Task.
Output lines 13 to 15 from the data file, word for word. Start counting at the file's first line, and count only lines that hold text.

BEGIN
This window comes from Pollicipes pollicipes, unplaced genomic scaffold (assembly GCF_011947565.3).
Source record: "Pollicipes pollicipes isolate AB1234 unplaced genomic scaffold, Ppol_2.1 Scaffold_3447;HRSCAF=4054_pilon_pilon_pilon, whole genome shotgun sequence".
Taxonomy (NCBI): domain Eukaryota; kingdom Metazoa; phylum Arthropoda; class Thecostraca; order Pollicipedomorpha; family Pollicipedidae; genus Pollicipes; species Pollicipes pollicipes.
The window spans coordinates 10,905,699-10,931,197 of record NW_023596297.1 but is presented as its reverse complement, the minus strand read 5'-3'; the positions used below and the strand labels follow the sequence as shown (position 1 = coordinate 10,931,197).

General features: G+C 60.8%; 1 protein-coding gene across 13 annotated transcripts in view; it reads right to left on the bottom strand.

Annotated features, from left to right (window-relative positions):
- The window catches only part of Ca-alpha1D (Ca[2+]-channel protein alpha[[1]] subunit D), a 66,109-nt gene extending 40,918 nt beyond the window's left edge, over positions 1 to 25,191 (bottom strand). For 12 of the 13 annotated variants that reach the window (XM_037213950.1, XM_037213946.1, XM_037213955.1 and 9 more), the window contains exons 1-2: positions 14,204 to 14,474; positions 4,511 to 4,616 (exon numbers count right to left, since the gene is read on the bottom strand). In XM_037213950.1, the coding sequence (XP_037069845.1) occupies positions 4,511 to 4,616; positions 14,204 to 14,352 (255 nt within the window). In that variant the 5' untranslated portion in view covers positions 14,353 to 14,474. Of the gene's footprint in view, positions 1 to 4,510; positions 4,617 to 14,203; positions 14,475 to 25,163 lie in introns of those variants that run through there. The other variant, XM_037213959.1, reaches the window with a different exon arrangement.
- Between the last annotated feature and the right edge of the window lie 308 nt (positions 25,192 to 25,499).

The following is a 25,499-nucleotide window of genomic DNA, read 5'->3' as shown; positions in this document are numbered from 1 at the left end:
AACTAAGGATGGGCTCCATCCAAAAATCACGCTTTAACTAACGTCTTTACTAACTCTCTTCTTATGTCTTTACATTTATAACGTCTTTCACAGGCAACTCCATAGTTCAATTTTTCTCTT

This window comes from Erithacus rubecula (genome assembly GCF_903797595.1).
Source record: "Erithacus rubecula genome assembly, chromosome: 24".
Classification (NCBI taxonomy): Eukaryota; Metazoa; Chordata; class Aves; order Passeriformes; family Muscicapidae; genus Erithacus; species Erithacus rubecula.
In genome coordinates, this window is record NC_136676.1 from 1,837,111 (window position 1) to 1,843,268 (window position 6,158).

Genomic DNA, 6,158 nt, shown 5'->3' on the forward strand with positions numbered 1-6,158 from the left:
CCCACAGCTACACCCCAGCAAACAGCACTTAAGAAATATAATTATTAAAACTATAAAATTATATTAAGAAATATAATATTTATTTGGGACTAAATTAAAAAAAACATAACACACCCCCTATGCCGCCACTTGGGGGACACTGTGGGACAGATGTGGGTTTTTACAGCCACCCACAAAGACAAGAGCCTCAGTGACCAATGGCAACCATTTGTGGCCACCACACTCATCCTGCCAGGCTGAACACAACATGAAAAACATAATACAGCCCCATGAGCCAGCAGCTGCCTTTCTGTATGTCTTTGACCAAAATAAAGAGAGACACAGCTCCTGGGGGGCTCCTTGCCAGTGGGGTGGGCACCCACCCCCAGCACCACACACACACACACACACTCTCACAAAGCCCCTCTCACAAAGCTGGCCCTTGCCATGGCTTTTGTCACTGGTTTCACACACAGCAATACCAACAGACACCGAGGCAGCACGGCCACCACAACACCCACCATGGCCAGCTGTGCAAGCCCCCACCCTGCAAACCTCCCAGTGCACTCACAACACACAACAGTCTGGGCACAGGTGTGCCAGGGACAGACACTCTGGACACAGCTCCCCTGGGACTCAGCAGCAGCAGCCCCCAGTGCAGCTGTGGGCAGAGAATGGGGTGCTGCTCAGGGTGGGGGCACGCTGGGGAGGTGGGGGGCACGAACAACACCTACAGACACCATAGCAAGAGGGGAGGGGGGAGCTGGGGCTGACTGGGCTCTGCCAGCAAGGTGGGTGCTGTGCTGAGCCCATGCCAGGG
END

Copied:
Classification (NCBI taxonomy): Eukaryota; Metazoa; Chordata; class Aves; order Passeriformes; family Muscicapidae; genus Erithacus; species Erithacus rubecula.
In genome coordinates, this window is record NC_136676.1 from 1,837,111 (window position 1) to 1,843,268 (window position 6,158).

Genomic DNA, 6,158 nt, shown 5'->3' on the forward strand with positions numbered 1-6,158 from the left: